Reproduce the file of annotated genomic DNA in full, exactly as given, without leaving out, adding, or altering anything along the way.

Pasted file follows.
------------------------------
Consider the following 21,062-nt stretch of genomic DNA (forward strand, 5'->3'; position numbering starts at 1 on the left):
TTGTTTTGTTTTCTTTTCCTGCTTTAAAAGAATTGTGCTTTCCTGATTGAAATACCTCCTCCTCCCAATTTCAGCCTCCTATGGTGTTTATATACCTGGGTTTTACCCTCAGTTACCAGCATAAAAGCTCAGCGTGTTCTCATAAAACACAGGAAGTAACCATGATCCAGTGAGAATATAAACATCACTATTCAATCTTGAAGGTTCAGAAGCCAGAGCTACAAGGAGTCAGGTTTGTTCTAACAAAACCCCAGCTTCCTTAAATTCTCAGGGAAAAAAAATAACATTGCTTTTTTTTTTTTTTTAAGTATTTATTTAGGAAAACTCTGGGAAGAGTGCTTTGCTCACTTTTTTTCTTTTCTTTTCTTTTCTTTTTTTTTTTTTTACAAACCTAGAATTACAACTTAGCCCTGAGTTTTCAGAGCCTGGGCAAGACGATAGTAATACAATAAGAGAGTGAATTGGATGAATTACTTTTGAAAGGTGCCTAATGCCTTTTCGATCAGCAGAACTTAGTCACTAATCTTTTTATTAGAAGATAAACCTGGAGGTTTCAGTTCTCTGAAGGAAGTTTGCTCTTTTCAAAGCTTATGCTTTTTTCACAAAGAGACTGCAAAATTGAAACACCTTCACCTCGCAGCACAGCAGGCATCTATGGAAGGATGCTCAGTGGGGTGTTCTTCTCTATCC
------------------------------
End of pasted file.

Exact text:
Consider the following 21,062-nt stretch of genomic DNA (forward strand, 5'->3'; position numbering starts at 1 on the left):
TTGTTTTGTTTTCTTTTCCTGCTTTAAAAGAATTGTGCTTTCCTGATTGAAATACCTCCTCCTCCCAATTTCAGCCTCCTATGGTGTTTATATACCTGGGTTTTACCCTCAGTTACCAGCATAAAAGCTCAGCGTGTTCTCATAAAACACAGGAAGTAACCATGATCCAGTGAGAATATAAACATCACTATTCAATCTTGAAGGTTCAGAAGCCAGAGCTACAAGGAGTCAGGTTTGTTCTAACAAAACCCCAGCTTCCTTAAATTCTCAGGGAAAAAAAATAACATTGCTTTTTTTTTTTTTTTAAGTATTTATTTAGGAAAACTCTGGGAAGAGTGCTTTGCTCACTTTTTTTCTTTTCTTTTCTTTTCTTTTTTTTTTTTTTACAAACCTAGAATTACAACTTAGCCCTGAGTTTTCAGAGCCTGGGCAAGACGATAGTAATACAATAAGAGAGTGAATTGGATGAATTACTTTTGAAAGGTGCCTAATGCCTTTTCGATCAGCAGAACTTAGTCACTAATCTTTTTATTAGAAGATAAACCTGGAGGTTTCAGTTCTCTGAAGGAAGTTTGCTCTTTTCAAAGCTTATGCTTTTTTCACAAAGAGACTGCAAAATTGAAACACCTTCACCTCGCAGCACAGCAGGCATCTATGGAAGGATGCTCAGTGGGGTGTTCTTCTCTATCC